Monday, May 19, 2014

Portland (Oregon) Japanese Garden: Five Gardens, Four Seasons

Last week we were out in Oregon for our son's graduation and took some time to tour the coast and see  Portland's sites. Number one on my Portland list is always the Japanese Garden. Having been there only in the fall, it was spectacular to see it in full spring glory!

Up in the hills above the city, what is always shocking is the height of the trees in Oregon, and the understory they allow. The majesty of this is awe inspiring to the East Coast dweller.

It was a great time of year to view the garden, as the rhododendrons and azaleas were in peak bloom. Here is the Flat Garden, with plantings symbolizing the four seasons. The Japanese laceleaf red maple to the right representing Fall, the black pines around the central lantern being Winter, the weeping cherry standing in for Spring (out of the picture to the left) and the gravel with islands of moss representing water for Summer.

This 5.5 acres is laid out with five distinct gardens. The Flat Garden, the Tea Garden, The Strolling Pond Garden, the Natural Garden and the Sand and Stone Garden are designed with the key Japanese garden elements of stone, plants and water in mind. Arbors, bridges, lanterns all add the finishing touches.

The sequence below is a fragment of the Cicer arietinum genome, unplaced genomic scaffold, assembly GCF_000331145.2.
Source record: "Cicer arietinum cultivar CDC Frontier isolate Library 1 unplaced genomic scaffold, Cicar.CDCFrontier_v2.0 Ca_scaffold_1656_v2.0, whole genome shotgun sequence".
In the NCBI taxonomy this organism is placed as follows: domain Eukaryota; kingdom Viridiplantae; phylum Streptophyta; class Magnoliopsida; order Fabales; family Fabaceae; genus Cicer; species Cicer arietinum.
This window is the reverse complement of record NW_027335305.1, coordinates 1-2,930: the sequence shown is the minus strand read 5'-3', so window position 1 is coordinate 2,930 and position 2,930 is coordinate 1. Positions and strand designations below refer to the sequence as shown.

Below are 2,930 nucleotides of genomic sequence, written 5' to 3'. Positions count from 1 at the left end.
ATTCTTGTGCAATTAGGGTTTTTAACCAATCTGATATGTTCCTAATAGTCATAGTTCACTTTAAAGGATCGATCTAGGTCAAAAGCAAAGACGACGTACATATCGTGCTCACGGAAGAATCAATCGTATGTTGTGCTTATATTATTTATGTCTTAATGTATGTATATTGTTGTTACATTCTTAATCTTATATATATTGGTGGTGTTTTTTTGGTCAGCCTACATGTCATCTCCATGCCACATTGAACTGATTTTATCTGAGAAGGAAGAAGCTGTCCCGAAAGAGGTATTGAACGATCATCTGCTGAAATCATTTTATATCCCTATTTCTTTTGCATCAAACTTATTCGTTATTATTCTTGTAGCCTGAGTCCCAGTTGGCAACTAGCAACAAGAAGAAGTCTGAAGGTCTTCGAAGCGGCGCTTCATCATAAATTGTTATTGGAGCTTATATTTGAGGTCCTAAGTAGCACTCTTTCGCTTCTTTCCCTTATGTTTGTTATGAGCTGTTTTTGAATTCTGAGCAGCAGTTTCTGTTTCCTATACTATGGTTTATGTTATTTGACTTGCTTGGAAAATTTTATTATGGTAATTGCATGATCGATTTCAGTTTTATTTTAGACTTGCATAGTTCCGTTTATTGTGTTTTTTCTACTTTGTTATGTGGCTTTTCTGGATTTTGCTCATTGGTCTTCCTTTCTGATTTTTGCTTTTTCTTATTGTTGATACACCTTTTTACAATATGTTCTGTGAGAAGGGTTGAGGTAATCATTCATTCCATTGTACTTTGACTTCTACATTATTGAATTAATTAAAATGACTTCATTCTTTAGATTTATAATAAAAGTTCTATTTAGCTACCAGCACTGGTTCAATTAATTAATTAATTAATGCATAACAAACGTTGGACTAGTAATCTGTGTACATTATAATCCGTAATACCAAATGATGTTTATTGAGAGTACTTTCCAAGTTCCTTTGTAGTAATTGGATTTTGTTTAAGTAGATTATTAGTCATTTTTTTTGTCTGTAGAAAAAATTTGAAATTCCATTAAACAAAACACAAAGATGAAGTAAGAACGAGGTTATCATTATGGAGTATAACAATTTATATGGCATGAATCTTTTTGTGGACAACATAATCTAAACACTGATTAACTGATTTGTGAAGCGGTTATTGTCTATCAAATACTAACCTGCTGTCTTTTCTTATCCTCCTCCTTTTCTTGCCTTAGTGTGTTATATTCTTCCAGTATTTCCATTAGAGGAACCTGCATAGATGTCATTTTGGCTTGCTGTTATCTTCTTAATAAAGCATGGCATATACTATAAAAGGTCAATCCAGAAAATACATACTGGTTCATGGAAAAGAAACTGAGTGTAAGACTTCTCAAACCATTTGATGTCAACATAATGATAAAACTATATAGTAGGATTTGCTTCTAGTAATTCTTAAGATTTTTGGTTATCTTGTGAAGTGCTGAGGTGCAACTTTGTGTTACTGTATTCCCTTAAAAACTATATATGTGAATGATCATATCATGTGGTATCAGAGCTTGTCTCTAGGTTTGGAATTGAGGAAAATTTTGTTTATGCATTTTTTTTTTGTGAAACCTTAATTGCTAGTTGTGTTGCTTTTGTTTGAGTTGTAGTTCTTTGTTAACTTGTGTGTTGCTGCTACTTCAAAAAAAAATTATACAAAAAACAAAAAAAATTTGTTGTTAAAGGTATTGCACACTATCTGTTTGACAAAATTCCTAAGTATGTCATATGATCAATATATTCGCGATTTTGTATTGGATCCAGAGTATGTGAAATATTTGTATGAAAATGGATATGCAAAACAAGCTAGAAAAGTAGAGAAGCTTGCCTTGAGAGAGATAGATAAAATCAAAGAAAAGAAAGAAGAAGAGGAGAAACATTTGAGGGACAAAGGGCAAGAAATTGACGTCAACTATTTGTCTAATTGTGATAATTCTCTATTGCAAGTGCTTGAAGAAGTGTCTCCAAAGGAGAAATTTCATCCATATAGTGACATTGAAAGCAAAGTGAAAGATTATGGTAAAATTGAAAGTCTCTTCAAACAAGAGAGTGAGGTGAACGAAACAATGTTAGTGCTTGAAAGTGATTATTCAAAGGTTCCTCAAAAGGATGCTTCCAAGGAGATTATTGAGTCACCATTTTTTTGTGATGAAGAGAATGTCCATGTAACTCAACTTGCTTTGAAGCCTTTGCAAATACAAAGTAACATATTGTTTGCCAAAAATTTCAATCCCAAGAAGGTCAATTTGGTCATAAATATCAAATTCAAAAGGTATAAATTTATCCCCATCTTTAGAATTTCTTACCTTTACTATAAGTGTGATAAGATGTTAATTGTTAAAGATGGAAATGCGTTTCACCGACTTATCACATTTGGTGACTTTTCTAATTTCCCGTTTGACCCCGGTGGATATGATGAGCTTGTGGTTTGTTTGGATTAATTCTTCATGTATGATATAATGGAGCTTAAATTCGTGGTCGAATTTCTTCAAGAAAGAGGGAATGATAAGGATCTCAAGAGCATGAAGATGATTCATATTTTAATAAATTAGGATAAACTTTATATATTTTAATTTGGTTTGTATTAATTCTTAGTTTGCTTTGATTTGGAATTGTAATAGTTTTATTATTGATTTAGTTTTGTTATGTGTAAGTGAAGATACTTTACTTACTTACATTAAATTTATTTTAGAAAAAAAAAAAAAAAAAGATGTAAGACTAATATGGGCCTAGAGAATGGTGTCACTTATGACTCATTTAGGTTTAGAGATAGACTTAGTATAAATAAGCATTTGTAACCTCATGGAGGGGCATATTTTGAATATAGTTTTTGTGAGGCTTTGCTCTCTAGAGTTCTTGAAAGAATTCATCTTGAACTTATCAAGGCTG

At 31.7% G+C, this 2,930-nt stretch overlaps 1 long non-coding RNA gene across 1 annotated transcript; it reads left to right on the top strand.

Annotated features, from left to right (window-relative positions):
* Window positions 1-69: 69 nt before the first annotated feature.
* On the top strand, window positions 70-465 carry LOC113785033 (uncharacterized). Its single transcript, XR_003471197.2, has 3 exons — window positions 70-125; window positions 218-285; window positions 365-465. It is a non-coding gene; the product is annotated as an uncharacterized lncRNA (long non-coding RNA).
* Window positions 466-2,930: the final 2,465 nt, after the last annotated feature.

Everything represents the natural world and our place in it. Designed by Professor Takuma Tono in 1963, he used concepts from Shinto, Buddhist and Taoist traditions when deciding on the elements. Considered to be the "most beautiful and authentic Japanese Garden in the world outside of Japan", this garden incorporates many native plants to Oregon and not Japan. This emphasizes the philosophy behind Japanese gardening, which is about incorporating all the elements in the natural world in a harmonious way, without being about specific plants.

Sculpture in a  reserved way adds a moment of reflection at the Strolling Pond Garden.

The Natural Garden is a wonder for moss and shade garden lovers. Dappled sunlight and tended moss create the idyllic setting but which takes an artists eye to cultivate.

Having my mother-in-law take the tour, she said they talked a lot about the pruning. They do most of the big pruning in summer, right after the blossoms fade. These Azalea hedges look in peak shape.

Water is found everywhere, from trickling brooks to waterfalls. Sound and reflection add to sensory experience. The journey is completed with fragrant blossoms and leaves with a variety of textures. Even on their busiest day of the year (Mother's day) we enjoyed it without feeling like the people took away from the experience. A must see next time Oregon way!

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